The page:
Comparison of absorbed irrigation fluid volumes during retrograde intrarenal surgery and percutaneous nephrolithotomy for the treatment of kidney stones larger than 2 cm
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CitationGüzelburç, V., Balasar, M., Çolakoğulları, M., Güven, S.,Kandemir, A., Öztürk, A. ... Albayrak, S. (2016). Comparison of absorbed irrigation fluid volumes during retrograde intrarenal surgery and percutaneous nephrolithotomy for the treatment of kidney stones larger than 2 cm. SpringerPlus, 5. https://dx.doi.org/10.1186/s40064-016-3383-y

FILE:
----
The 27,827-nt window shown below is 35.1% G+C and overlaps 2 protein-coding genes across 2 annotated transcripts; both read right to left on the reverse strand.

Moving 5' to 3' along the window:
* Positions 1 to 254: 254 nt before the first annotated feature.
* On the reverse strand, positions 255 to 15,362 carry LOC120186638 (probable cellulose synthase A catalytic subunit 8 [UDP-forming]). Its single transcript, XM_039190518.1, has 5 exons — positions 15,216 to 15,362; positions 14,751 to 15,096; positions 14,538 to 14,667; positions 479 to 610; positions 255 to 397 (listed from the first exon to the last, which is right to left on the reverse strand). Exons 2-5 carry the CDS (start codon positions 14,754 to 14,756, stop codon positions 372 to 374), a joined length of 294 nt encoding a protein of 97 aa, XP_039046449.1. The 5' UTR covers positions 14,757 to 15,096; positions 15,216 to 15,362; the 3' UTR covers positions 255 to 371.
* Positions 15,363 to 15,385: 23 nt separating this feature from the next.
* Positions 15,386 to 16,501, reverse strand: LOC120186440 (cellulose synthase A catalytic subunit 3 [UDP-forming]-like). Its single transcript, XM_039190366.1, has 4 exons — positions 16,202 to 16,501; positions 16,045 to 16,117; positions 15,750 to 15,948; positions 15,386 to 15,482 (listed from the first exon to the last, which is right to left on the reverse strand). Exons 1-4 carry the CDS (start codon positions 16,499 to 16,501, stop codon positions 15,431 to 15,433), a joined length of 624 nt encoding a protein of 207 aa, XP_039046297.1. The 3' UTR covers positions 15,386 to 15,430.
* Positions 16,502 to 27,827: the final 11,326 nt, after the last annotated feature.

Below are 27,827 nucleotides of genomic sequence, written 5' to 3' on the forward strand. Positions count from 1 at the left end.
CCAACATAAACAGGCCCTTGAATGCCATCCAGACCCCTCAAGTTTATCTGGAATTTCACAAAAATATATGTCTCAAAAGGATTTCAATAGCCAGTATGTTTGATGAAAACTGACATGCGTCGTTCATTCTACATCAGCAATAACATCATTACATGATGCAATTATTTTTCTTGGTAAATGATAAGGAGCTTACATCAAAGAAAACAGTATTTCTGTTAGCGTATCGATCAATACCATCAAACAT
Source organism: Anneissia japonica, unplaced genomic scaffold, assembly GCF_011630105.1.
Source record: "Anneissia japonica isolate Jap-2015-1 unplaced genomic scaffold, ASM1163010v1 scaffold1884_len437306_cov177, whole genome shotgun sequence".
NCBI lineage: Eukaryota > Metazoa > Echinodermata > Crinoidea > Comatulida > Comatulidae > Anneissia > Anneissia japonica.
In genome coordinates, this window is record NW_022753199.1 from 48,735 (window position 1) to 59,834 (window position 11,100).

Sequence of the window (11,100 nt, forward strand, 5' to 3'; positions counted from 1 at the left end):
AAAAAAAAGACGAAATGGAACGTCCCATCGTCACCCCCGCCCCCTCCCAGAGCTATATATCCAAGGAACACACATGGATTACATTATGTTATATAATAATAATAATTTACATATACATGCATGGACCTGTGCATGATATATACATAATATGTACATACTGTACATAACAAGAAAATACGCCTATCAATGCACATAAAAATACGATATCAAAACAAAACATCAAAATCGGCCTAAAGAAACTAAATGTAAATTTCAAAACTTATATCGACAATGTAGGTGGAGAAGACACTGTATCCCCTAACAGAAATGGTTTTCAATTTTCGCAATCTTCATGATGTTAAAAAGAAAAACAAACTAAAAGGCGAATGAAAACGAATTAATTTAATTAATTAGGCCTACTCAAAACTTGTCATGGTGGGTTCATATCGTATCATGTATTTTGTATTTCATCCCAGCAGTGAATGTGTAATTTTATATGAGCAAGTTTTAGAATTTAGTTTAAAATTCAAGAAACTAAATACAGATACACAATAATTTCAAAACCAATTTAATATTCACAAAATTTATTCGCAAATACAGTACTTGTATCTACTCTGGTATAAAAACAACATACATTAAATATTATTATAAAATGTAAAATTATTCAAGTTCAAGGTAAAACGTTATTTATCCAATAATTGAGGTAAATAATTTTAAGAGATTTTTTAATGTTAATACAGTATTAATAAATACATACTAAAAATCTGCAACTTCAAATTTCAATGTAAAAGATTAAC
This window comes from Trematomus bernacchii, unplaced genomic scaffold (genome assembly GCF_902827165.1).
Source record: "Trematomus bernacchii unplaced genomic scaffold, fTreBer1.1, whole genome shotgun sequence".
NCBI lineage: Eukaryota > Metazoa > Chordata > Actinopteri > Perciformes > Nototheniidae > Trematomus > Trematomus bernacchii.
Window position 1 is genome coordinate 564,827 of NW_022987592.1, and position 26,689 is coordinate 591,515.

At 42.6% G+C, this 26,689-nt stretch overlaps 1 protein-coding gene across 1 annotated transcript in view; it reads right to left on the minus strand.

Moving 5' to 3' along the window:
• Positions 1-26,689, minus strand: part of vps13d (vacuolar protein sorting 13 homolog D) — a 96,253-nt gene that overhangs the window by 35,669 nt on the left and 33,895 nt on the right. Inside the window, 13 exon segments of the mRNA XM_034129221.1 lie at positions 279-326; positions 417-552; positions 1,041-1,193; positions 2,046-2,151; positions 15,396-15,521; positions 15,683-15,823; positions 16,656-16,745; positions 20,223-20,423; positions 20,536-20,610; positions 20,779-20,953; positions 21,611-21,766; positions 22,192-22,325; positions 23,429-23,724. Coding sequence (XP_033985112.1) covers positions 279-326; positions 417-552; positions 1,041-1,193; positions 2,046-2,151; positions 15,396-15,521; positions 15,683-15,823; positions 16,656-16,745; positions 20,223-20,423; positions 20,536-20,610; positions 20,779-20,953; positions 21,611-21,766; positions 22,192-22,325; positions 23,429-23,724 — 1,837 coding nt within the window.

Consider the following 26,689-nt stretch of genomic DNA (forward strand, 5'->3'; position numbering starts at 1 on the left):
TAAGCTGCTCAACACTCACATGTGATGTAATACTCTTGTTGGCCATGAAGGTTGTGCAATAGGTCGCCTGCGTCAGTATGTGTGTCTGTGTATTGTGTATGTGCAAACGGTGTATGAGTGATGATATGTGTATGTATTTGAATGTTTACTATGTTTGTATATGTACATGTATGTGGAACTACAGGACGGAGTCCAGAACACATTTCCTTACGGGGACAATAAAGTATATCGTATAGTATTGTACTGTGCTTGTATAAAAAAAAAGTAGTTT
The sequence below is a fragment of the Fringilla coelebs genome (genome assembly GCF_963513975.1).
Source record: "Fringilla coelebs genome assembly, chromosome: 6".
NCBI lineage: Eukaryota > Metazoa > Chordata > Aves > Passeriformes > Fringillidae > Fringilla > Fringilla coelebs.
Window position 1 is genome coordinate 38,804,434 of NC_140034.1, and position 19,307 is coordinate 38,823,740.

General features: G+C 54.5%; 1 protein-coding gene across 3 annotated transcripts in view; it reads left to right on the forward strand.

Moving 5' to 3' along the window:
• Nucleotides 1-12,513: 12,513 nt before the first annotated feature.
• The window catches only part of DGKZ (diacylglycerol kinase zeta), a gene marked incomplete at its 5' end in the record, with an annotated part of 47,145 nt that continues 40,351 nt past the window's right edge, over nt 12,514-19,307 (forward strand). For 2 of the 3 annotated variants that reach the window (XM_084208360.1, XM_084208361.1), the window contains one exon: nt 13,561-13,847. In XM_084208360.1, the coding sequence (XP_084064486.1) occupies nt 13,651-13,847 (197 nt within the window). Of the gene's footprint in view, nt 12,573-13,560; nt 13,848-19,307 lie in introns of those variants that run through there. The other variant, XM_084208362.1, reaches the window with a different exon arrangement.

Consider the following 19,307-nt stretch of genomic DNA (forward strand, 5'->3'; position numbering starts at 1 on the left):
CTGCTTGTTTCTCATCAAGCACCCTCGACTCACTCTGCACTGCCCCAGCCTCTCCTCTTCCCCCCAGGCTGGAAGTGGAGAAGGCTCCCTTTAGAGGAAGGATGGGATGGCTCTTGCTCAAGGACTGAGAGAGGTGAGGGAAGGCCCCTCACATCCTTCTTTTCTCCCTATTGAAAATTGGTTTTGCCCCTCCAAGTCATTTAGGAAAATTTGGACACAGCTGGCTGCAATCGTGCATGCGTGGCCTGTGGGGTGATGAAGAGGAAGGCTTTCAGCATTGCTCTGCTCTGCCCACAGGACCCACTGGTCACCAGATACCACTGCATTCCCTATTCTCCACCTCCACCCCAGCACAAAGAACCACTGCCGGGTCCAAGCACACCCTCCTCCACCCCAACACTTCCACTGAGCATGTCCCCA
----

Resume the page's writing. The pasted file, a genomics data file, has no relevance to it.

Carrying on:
Purpose: Irrigation-induced increase in intrarenal pressure is of concern because it may cause infection due to increased pyelovenous and pyelolymphatic absorption. This study is the first to compare prospectively the absorbed fluid volumes during percutaneous nephrolithotomy (PCNL) and retrograde intrarenal surgery (RIRS) for stones larger than 2 cm. Materials and methods: General anesthesia was applied to all patients. Isotonic solution containing 1 % ethanol was used as irrigation fluid. Venous blood ethanol concentration was first measured with the start of irrigation and thereafter every 15 min until the patients left the recovery room. Absorbed fluid volumes were measured using the blood ethanol concentrations. Duration of irrigation, irrigated fluid volume, stone size and grade of hydronephrosis were also recorded. Results: A total of 60 patients were included the study. Fluid absorption occurred in all patients. Minimum and maximum ranges of fluid absorption were 20-573 mL for RIRS and 13-364 mL for PCNL. The increase in fluid absorbed volume was observed as a result of the given amount of irrigating fluid used in the PCNL group. Also prolongation of operation led to a significant increase in absorption in the PCNL group. Increase in body mass index, stone size, and hydronephrosis did not affect fluid absorption significantly in either of the two operation techniques in correlation analyzes. Conclusion: Both RIRS and PCNL are conducted under high pressure and can be accompanied potential complications such as SIRS. The fluid absorption confirmed in our study should be taken into consideration during RIRS and PCNL.